I taught kids to read, I taught adults to read, I taught rural patrons how to use internet search engines for the first time, and taught out-of-work single mothers how to search classifieds on the Internet.

I showed people how to enroll in college online, and I showed grandparents how to send emails. I once showed an old man how to access photos on his cell phone so he could see a picture of his newborn grandchild, and he cried right in front of me.

ANONYMOUS— I learned how to read by listening to audio books and following along in the paperback versions. My librarian taught me how to do that.

I was abused at home, often I frequented my local library with bloody lips and busted noses, but she was one of the only people who showed me love. I was failing school because of illiteracy. I hung out at the library because it was safe.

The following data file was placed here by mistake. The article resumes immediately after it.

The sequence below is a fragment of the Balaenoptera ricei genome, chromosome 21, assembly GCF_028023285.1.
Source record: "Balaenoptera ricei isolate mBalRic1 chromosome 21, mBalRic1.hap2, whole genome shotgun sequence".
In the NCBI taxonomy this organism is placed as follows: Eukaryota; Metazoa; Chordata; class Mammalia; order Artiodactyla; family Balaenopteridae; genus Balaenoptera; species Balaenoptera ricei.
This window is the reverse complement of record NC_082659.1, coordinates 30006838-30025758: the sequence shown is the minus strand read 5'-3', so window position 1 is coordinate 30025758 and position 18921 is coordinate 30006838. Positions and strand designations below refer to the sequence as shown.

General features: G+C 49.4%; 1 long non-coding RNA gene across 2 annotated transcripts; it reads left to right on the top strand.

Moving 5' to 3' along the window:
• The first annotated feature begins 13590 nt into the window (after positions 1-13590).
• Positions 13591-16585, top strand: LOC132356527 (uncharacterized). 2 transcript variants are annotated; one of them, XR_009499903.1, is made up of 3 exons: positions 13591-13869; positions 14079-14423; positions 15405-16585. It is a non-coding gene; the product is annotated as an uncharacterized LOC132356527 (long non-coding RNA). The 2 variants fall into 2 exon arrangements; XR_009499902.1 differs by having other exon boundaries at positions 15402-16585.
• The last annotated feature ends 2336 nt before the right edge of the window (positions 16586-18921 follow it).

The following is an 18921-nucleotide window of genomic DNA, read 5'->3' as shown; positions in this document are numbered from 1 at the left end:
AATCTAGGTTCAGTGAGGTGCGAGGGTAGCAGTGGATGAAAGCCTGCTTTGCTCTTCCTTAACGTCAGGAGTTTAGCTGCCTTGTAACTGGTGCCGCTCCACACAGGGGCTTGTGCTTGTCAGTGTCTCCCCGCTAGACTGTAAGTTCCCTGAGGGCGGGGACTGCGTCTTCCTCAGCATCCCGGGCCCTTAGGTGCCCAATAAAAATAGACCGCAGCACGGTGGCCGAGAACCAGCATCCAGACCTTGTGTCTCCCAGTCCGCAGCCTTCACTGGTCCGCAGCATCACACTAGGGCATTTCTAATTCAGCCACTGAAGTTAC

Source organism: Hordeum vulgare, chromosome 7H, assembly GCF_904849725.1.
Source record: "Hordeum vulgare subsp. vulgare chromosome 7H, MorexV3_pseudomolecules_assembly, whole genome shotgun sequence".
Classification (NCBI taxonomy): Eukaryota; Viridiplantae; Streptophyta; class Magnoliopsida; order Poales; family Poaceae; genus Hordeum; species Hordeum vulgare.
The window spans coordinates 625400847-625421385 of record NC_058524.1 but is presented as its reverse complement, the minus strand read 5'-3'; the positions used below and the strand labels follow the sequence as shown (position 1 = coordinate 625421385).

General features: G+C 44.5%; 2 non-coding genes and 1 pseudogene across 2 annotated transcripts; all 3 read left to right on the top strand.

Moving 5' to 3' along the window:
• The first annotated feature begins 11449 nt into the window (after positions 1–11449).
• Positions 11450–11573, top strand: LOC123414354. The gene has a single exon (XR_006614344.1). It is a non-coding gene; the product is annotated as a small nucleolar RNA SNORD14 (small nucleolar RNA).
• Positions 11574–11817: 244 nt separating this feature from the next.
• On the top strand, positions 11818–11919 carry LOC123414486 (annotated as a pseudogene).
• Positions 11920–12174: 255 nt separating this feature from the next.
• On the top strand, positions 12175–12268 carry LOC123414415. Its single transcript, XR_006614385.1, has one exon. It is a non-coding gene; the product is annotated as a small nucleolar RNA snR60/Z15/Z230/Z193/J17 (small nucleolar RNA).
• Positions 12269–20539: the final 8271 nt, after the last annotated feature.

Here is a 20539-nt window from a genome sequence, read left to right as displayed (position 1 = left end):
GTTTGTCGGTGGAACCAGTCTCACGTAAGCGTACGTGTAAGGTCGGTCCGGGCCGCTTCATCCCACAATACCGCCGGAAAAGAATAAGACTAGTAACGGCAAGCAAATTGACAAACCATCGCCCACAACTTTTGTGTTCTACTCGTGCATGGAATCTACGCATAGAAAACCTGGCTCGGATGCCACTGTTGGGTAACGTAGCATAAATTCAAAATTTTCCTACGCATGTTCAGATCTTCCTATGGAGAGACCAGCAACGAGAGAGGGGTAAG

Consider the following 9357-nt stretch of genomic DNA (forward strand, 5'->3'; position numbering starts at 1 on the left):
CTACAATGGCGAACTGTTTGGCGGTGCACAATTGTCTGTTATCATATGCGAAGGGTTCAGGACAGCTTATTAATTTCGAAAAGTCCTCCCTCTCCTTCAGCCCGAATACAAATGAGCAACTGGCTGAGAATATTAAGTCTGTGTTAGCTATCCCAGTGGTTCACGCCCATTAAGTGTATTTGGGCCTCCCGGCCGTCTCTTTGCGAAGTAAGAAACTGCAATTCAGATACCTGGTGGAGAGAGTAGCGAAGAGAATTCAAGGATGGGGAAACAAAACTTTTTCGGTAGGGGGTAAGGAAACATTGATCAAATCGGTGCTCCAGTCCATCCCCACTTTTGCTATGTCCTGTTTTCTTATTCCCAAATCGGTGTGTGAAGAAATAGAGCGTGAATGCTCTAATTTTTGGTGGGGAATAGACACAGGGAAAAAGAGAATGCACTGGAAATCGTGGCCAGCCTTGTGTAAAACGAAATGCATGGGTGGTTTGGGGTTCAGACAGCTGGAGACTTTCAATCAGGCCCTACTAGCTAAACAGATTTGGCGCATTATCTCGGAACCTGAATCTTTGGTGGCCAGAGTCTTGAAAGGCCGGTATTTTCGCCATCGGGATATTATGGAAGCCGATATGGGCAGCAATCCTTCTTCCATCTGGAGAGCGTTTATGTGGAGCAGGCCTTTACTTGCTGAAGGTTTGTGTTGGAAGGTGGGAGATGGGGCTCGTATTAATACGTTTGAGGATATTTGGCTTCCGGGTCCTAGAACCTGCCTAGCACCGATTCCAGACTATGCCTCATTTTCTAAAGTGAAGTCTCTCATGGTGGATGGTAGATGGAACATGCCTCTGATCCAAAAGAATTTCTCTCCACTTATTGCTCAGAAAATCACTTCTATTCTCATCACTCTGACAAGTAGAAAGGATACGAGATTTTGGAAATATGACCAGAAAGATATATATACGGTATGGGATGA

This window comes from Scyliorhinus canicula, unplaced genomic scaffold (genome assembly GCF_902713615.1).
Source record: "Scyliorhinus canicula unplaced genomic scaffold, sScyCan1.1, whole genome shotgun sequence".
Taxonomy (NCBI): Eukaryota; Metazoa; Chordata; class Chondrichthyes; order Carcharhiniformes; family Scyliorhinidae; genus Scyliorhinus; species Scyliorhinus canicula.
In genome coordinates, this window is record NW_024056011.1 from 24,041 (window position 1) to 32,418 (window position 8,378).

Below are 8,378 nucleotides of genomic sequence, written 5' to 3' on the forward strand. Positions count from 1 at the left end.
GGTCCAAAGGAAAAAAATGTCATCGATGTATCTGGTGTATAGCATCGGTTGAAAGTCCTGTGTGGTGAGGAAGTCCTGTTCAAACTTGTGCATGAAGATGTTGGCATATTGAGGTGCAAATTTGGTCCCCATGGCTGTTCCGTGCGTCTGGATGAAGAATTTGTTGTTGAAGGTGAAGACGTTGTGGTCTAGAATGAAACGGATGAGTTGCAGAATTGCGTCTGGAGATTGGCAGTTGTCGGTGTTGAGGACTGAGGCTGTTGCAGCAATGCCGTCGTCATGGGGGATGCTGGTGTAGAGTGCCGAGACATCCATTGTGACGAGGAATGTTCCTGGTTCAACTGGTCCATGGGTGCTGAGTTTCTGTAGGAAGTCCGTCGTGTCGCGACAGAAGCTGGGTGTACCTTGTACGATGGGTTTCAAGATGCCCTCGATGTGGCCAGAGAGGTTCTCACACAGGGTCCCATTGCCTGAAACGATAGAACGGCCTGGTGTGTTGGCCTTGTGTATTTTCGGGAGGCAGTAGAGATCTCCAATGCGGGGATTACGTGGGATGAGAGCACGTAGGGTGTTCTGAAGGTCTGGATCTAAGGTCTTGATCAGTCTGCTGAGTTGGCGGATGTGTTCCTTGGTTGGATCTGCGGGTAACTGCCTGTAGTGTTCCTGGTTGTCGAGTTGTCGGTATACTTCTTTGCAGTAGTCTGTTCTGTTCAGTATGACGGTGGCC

My librarian would find audio books for any book I wanted to read, even hard-to-find books. I later found out that she was buying these cassette-tape books with her own money and donating them to the library.

She is gone now from breast cancer, but she was a very cool lady and she set off a ripple effect in my life. So thanks for the story.

ME—A wise person once told me that being a librarian is not a job. It’s a calling.


  1. Susan Gailes - March 26, 2022 6:15 am

    My mother taught us to love libraries and the librarians. When I was very little I thought the library was magic. I now know magic does happen there.

  2. Debbie McCann - March 26, 2022 7:08 am

    Sean, you write from a heart filled with love. You are a beautiful person. Blessings always.

  3. Sally Johnson - March 26, 2022 9:33 am

    Thank you for sharing the follow up to your previous post.